ORLANDO, Fla. - An Orange County woman blames a notary for a phony will that helped someone steal her father's estate.
It's one of hundreds of complaints Action 9's Todd Ulrich uncovered against a notary system that many consumers claim fails to protect them from identity and property fraud.
Sally Baptiste claims her father's caregivers created a phony will and other documents to steal his Orange County home after his death.
Baptiste blames a notary for helping -- or at least failing to do her job.
"She is apparently notarizing stuff without even looking at it," Baptiste said.
Baptiste said the signature on the will was fraudulent because the day it was
notarized -- meaning the notary claimed to witness a legal signature -- her father couldn't sign anything.
"The fact is he was in the hospital in intensive care, so there was no way she did this," Baptiste said.
Notary public Rachel Harvey signed the document, but she wouldn't answer Action 9's questions.
The caregivers, Timothy and Sherry Griffin, were charged with fraud and grand theft for trying to steal the Baptiste mobile home with fraudulent documents, but Baptiste claims no one cared that a notary made it possible.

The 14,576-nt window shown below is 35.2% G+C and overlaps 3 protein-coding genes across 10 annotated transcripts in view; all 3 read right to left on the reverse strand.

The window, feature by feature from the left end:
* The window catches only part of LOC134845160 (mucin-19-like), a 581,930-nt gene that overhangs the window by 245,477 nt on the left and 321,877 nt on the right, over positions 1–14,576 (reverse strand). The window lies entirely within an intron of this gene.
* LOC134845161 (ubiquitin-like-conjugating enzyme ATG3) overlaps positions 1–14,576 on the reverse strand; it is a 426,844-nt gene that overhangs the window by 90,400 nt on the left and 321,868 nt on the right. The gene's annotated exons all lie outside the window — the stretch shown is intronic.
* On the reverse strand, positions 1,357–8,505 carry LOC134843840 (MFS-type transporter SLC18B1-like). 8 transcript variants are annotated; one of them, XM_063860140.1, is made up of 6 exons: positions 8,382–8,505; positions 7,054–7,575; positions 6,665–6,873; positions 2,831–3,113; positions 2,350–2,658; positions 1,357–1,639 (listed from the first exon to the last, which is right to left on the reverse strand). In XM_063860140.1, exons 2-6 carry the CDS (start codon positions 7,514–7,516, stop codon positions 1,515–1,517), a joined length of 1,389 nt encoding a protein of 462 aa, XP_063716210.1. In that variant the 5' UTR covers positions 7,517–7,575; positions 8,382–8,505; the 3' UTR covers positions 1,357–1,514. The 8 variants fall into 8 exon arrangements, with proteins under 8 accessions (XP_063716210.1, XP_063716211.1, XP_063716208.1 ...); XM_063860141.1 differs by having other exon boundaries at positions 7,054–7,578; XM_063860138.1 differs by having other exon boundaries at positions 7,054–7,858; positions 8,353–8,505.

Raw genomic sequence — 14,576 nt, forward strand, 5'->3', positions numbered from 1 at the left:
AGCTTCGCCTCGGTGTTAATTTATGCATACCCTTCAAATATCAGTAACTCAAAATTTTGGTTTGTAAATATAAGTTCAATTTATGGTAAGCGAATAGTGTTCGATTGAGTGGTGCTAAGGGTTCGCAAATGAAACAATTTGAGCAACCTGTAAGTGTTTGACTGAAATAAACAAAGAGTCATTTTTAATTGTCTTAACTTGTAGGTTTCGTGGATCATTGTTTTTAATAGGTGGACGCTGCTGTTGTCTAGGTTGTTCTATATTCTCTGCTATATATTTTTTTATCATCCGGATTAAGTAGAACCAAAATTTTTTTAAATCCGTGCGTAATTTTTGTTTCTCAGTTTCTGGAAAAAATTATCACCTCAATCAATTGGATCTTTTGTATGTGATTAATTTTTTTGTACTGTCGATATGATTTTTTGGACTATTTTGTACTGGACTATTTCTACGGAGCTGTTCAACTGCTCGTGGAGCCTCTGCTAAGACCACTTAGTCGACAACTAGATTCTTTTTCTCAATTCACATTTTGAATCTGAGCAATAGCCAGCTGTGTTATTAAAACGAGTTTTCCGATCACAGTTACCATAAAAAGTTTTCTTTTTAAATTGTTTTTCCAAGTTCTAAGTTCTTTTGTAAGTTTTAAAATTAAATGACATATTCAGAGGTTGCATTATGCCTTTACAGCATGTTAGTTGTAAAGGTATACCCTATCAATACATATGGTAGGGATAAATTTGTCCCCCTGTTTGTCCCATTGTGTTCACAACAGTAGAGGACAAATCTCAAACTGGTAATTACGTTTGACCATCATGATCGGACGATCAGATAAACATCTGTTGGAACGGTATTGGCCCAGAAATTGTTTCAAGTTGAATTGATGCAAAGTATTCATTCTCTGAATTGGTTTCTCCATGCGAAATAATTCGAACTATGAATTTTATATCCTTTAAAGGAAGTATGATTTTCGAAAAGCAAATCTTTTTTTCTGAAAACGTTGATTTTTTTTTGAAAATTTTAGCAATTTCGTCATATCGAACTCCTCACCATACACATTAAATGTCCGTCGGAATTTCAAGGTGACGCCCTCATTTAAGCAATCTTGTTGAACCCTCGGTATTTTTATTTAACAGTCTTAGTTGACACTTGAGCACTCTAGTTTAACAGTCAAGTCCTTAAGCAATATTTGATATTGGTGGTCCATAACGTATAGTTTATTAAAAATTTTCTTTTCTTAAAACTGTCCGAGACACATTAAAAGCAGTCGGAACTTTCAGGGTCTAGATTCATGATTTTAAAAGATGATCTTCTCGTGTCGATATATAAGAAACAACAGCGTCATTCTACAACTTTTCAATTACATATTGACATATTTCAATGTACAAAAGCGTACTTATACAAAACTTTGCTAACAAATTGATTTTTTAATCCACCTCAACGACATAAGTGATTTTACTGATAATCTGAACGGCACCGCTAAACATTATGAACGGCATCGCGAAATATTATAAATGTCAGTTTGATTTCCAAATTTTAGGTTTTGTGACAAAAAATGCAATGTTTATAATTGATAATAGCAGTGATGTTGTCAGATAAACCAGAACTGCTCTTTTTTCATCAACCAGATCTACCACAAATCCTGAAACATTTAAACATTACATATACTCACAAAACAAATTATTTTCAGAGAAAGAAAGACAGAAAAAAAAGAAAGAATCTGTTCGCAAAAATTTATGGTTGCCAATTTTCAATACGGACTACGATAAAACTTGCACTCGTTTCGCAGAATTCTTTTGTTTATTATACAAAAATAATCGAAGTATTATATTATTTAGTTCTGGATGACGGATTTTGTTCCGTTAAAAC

"You can't be this reckless being a notary people," said Baptiste.
Action 9 checked the state's latest count and found there are nearly 400,000 notaries in Florida, but there is just one full-time worker in the governor's executive office who handles complaints.
According to the state, there are about 50 notary complaints a month.
One of those complaints involved a Lake County family that told Action 9 a car dealer's notary helped create a fake document that stuck them with a flood-damaged car.
Sen. Darren Soto, D-Kissimmee, wants to reverse cuts in notary oversight.
"We need more support staff to regulate over 400,000 notaries, and now, a better economy will allow us to do that," he said.
After Action 9's investigation began, the state found Harvey failed to properly notarize the will, and she was suspended.
Baptiste claims that only happened after months of her calls and complaints to the state.
"There's a will and lease that are fraudulent, and you don't care," she said.
The governor's office told Action 9 it handled Baptiste's complaint right away, but any investigation takes time. It also said the one full-time notary employee is backed up by other legal staff, if needed.